Trevis Gipson contributed to the game with the first sack of his career, as well as two tackles for a loss in a rotational role. Angelo Blackson had a hit on Goff along the interior, too. Chicago’s ability to put pressure on the former Rams quarterback allowed them to disrupt Detroit’s offense on a handful of occasions.
While the Bears did very well of generating pressure off the edge, that backfield penetration didn’t translate to the interior when defending the run. Jamaal Williams averaged 4.7 yards per carry on 14 attempts, putting together a solid outing when sharing carries with D’Andre Swift. The latter was limited to just two yards per carry, but Williams was tackled by an interior defender near the line of scrimmage just three times.
Because of the Bears’ defensive front’s struggles with stuffing the run, the linebackers had plenty of opportunities to make plays, and luckily for the team, they did exactly that. Alec Ogletree led both teams with 12 tackles, with 10 of them being solo tackles. Roquan Smith added 10 tackles of his own, one of which being a sack. Both linebackers seemed to be everywhere on the field, showcasing sideline-to-sideline range and ensuring run plays wouldn’t get past the second level of the defense.
The biggest issue with the Bears’ defense on Sunday was their secondary, as has been the case for much of the 2021 season. Goff completed 63.2 percent of his passing attempts, throwing for 299 yards, 2 touchdowns and no interceptions. Deon Bush found himself getting beat in coverage a bit too often, while the likes of Duke Shelley, Kindle Vildor and Eddie Jackson seemed to have rocky performances at first glance.
Quintez Cephus and Amon-Ra St. Brown had 83 and 70 receiving yards, respectively, each performing well against a Chicago secondary that allows for pretty easy separation in their zone-heavy plan of attack. Playing zone coverage wasn’t the issue for the Bears’ defensive backs, but rather their execution of it. There seemed to be confusion with executing one’s assignments and determining when a cornerback should rub off routes onto a safety, and vice versa.
All told, though, the Bears put together a solid defensive performance. The benefactors of a strong pass-rushing performance and a few lucky breaks going their way, limiting a team to just 14 points is a result to be pleased with.
Three and out
3. Sean Desai seems to look the part of a quality NFL defensive coordinator.
There’s certainly room to improve with the Bears’ defense, but the unit seems to be playing better than it did in 2020 under Chuck Pagano. The pass rush seems a lot more dynamic and creative, with strategically-placed twists and blitzes providing confusion up front. Improved health from Robert Quinn and the usual strong play from Khalil Mack and Akiem Hicks has made the unit a force to be reckoned with on passing downs. While the coverage has struggled quite a bit, it seems to the naked eye more like a personnel issue than poor play-calling. Desai’s development has been fun to watch so far this year.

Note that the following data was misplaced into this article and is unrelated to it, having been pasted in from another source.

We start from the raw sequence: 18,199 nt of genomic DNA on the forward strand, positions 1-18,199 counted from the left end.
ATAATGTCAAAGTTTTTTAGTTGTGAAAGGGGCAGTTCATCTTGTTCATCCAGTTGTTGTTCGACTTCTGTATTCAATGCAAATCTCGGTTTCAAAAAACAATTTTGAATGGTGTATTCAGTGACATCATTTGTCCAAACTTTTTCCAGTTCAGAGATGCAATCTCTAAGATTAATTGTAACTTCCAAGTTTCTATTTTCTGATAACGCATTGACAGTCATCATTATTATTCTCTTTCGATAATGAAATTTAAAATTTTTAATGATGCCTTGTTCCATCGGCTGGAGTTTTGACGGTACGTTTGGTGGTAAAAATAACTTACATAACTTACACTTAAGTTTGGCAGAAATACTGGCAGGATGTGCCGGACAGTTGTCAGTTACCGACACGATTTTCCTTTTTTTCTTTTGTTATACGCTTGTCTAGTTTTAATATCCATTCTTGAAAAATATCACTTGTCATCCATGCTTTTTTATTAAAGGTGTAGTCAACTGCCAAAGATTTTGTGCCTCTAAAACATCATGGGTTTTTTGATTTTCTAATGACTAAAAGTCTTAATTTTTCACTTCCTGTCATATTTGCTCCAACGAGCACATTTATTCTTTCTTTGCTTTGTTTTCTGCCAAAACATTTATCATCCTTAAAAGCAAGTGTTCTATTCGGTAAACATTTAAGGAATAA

2. There was plenty of be excited about from the Bears’ offensive performance in Week 4, but at what point is Cole Kmet considered a disappointing second-round pick?
To rush and say he’s a bust this early is irresponsible, but his play has been less than ideal to start off the 2021 season. He has just 59 receiving yards in four games, with 42 of them coming in Week 1 against the Rams. He has struggled with creating separation across the middle of the field, showcasing stiff hips and pedestrian speed for his position. For someone whose calling card is supposed to be his physicality, he hasn’t been all that reliable staying upright and making catches in tight windows, either.
Again, it’s premature to say Kmet is a bust, but he’s going to have to turn things around quickly if he is to prove himself as a piece worth keeping around beyond his rookie deal.
1. The Bears face a difficult stretch of games prior to their Week 10 bye, but regardless of how they play in the coming weeks, the future seems bright for them beyond 2021.
If Fields continues to put together performances similar to the way he played on Sunday, Bears fans should be pleased with the season, no matter whether they have a winning record at the end of the year or not. Though the Bears aren’t a rebuilding team per se, this year is primarily about building towards the future. Fields playing well provides an encouraging point to build off of going forward.